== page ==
From Rebecca:

It has been a long road to overcome the "Anime is all Porno Cartoons" perception. But there are still misinterpretations aplenty: When I was a teenager, my mother (ever lovely and supportive) gently inquired about those "Oh My Goddess!" tapes in my bedroom, and asked if I wanted to discuss my religious views with her. I reassured her, laughing, that I was not taking religious advice from a Japanese rom-com.

Now, over a decade later, I have bookshelves and bookshelves of manga, much of it BL. I wanted to read works written by adult women for adult women, and that genre is almost unavoidably BL. I've developed a comically eclectic Japanese vocabulary. I've watched the few available yaoi anime (all of them horrid), I've listened to CD dramas, I've even played the occasional love sim. I've attended Comiket and gorged myself on "Original June" day. I am 100% the target audience for adult-oriented manga for women, and I relish that.

So why do I still shudder whenever I hear the "RED HOT YOWEE" guy yelling at me from a convention dealer's room?

As I try to overanalyze my fandom, I realize most of this comes from embarrassment.  Embarrassment that squealing 13 year-olds are brandishing Yaoi Paddles and casting such a negative light on a genre I love so much, polarizing so many against it with obnoxious and inappropriate behavior... but also a bit of embarrassment to admit what I'm reading. I could confidently tell my mother I wasn't worshipping Belldandy, but can I really say I wasn't swooning over salarymen fixing each other's neckties? Not at all. I don't just read the High-Minded-I'm-So-Artistic ones, I like my pulp, my cheesy escapist summer romances too. And when no one knew what BL was, it didn't matter.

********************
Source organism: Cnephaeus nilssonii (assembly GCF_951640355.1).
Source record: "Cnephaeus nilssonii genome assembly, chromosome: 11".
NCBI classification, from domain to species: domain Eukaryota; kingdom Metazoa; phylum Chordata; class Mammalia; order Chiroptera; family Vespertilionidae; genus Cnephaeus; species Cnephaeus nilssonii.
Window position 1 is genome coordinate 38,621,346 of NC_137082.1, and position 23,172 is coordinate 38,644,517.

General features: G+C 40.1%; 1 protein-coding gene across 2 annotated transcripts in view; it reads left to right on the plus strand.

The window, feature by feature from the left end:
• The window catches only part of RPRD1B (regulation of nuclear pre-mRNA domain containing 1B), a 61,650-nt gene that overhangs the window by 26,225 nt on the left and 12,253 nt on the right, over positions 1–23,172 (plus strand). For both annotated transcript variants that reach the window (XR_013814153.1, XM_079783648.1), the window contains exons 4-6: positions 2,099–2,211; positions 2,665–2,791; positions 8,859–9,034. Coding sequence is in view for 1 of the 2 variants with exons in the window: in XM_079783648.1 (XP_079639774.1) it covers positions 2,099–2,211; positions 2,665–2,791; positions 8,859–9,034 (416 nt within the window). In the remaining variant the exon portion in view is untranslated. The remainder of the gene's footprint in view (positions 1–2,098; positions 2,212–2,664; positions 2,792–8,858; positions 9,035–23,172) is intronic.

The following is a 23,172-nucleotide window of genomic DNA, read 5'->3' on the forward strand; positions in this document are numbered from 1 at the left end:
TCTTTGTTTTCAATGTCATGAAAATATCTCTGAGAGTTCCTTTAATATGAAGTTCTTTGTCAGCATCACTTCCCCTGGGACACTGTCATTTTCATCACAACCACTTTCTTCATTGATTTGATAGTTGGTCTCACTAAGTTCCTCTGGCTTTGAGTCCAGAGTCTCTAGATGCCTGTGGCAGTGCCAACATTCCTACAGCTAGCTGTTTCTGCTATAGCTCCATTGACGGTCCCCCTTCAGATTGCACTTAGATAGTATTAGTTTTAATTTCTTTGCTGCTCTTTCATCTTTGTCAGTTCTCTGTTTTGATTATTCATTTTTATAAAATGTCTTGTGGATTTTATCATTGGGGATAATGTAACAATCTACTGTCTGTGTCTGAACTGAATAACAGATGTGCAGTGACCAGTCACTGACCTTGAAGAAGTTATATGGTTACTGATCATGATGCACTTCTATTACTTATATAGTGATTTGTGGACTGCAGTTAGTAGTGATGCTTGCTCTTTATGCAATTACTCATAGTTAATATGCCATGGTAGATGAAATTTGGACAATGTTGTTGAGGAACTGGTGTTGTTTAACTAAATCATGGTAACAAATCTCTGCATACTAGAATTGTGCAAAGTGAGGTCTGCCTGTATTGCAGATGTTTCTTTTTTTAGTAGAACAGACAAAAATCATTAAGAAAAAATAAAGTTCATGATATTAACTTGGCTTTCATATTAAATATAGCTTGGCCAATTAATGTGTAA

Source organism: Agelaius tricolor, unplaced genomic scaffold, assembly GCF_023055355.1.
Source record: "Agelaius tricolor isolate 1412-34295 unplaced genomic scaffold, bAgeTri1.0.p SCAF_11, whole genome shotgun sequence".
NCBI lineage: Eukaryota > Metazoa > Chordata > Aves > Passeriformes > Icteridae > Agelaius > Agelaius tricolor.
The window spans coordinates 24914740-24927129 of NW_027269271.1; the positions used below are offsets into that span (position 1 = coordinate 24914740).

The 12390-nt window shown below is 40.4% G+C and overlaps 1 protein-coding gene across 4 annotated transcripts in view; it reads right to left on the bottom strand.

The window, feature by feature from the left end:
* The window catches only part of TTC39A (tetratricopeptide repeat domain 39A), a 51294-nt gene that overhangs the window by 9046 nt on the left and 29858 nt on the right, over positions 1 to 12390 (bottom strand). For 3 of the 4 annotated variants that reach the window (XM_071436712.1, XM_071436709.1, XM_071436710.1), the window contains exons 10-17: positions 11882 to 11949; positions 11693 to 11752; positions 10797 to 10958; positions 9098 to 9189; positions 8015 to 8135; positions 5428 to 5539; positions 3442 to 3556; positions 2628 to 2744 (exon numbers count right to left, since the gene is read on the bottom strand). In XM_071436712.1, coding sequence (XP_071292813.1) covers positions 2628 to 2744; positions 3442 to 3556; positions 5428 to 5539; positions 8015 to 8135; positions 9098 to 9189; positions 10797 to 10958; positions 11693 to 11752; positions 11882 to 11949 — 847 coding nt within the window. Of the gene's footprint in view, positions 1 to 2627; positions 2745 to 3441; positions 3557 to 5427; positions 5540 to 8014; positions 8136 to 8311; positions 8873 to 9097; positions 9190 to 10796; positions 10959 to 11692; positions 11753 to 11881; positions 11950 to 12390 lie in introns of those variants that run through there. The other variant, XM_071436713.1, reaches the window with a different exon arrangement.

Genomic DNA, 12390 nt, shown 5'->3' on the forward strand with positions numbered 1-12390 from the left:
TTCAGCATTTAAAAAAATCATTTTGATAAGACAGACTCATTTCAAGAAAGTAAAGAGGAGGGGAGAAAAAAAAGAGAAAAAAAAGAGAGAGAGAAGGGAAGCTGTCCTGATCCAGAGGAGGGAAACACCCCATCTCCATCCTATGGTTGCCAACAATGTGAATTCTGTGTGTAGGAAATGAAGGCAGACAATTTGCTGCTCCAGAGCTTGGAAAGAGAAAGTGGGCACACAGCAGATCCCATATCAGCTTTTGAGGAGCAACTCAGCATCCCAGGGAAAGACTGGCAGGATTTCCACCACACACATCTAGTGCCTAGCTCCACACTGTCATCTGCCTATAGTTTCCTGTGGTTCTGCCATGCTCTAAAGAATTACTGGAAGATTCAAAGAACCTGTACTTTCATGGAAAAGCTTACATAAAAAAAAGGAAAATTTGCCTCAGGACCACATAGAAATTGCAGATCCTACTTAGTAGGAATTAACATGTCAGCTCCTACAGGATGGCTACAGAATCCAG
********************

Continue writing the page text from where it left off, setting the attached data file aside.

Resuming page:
I'm happy about the influx of translated manga titles. I think it's BL's best hope to dodge its own "Anime is all Porno Cartoons" stigma. Yaoi is not all plotless sex starring men who look and behave like teenage girls. It's not all great, some of it is barely readable. But I hope the market will drive the publishers to release some of the better works; for that, the popularity of yaoi is appreciated. I may despise most of the fans, but then again it's only the obnoxious ones that you notice. They don't make documentaries about the quiet fans who read manga on their lunch break and thought "Far from Heaven" was a really good movie.

By now you've probably said, "Oh, she keeps saying BL and not yaoi. How pretentious." Using yaoi as a blanket term frustrates me, because there are wonderful engrossing works that don't deserve to be lumped in with the unabashed erotica. Both have their place, but they aren't equivalent. It's a crime to say that Takaguchi Satosumi writes without plot. I've lost many hours to Shimizu Yuki's work (the later volumes of Love Mode are almost unmatched), and once failed a college bio exam because I stayed up too late reading Yatteranneeze. Again.

So maybe what I really want to say is, I wish yaoi was less popular, but that more of us were reading BL.

But I'm still not going to tell my mom about it.


From Cait:

Well, the first question that arises is whether or not yaoi can really be considered "popular."  Certainly within the fandoms of anime and manga it is well-known (and moreso with manga than anime), but however well-known it is, it is still a niche genre.  It certainly is a very popular niche genre (to be completely oxymoronic), however I would still fall back on the argument that outside of the general anime/manga fandom yaoi is still something that most people know nothing about.